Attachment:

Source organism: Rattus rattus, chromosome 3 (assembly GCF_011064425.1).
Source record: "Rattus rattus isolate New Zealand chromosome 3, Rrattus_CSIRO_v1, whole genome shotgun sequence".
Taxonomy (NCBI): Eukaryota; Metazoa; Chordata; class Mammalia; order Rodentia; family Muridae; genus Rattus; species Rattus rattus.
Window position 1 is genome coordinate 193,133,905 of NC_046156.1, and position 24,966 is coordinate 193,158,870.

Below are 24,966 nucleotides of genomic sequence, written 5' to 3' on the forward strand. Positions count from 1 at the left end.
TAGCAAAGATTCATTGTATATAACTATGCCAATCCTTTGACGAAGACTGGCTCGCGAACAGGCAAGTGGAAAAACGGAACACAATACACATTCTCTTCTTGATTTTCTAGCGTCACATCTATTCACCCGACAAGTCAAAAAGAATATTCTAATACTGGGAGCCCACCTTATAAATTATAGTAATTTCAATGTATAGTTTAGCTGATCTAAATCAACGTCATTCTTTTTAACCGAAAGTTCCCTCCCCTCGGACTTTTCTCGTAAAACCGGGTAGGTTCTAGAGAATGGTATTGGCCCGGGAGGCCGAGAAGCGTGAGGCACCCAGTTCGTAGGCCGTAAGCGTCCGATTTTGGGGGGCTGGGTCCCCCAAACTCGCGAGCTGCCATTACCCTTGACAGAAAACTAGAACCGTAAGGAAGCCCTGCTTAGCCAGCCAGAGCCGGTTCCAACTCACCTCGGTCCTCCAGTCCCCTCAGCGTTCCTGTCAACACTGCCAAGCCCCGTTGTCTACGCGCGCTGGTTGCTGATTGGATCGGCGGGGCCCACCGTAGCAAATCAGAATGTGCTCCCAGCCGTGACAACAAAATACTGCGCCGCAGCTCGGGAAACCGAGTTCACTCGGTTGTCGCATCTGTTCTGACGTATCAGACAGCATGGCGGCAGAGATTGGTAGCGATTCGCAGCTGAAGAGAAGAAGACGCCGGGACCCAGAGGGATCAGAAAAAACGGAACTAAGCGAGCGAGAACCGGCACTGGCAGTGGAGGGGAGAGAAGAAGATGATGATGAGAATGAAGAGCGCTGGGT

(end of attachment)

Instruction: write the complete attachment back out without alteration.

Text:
Source organism: Rattus rattus, chromosome 3 (assembly GCF_011064425.1).
Source record: "Rattus rattus isolate New Zealand chromosome 3, Rrattus_CSIRO_v1, whole genome shotgun sequence".
Taxonomy (NCBI): Eukaryota; Metazoa; Chordata; class Mammalia; order Rodentia; family Muridae; genus Rattus; species Rattus rattus.
Window position 1 is genome coordinate 193,133,905 of NC_046156.1, and position 24,966 is coordinate 193,158,870.

Below are 24,966 nucleotides of genomic sequence, written 5' to 3' on the forward strand. Positions count from 1 at the left end.
TAGCAAAGATTCATTGTATATAACTATGCCAATCCTTTGACGAAGACTGGCTCGCGAACAGGCAAGTGGAAAAACGGAACACAATACACATTCTCTTCTTGATTTTCTAGCGTCACATCTATTCACCCGACAAGTCAAAAAGAATATTCTAATACTGGGAGCCCACCTTATAAATTATAGTAATTTCAATGTATAGTTTAGCTGATCTAAATCAACGTCATTCTTTTTAACCGAAAGTTCCCTCCCCTCGGACTTTTCTCGTAAAACCGGGTAGGTTCTAGAGAATGGTATTGGCCCGGGAGGCCGAGAAGCGTGAGGCACCCAGTTCGTAGGCCGTAAGCGTCCGATTTTGGGGGGCTGGGTCCCCCAAACTCGCGAGCTGCCATTACCCTTGACAGAAAACTAGAACCGTAAGGAAGCCCTGCTTAGCCAGCCAGAGCCGGTTCCAACTCACCTCGGTCCTCCAGTCCCCTCAGCGTTCCTGTCAACACTGCCAAGCCCCGTTGTCTACGCGCGCTGGTTGCTGATTGGATCGGCGGGGCCCACCGTAGCAAATCAGAATGTGCTCCCAGCCGTGACAACAAAATACTGCGCCGCAGCTCGGGAAACCGAGTTCACTCGGTTGTCGCATCTGTTCTGACGTATCAGACAGCATGGCGGCAGAGATTGGTAGCGATTCGCAGCTGAAGAGAAGAAGACGCCGGGACCCAGAGGGATCAGAAAAAACGGAACTAAGCGAGCGAGAACCGGCACTGGCAGTGGAGGGGAGAGAAGAAGATGATGATGAGAATGAAGAGCGCTGGGT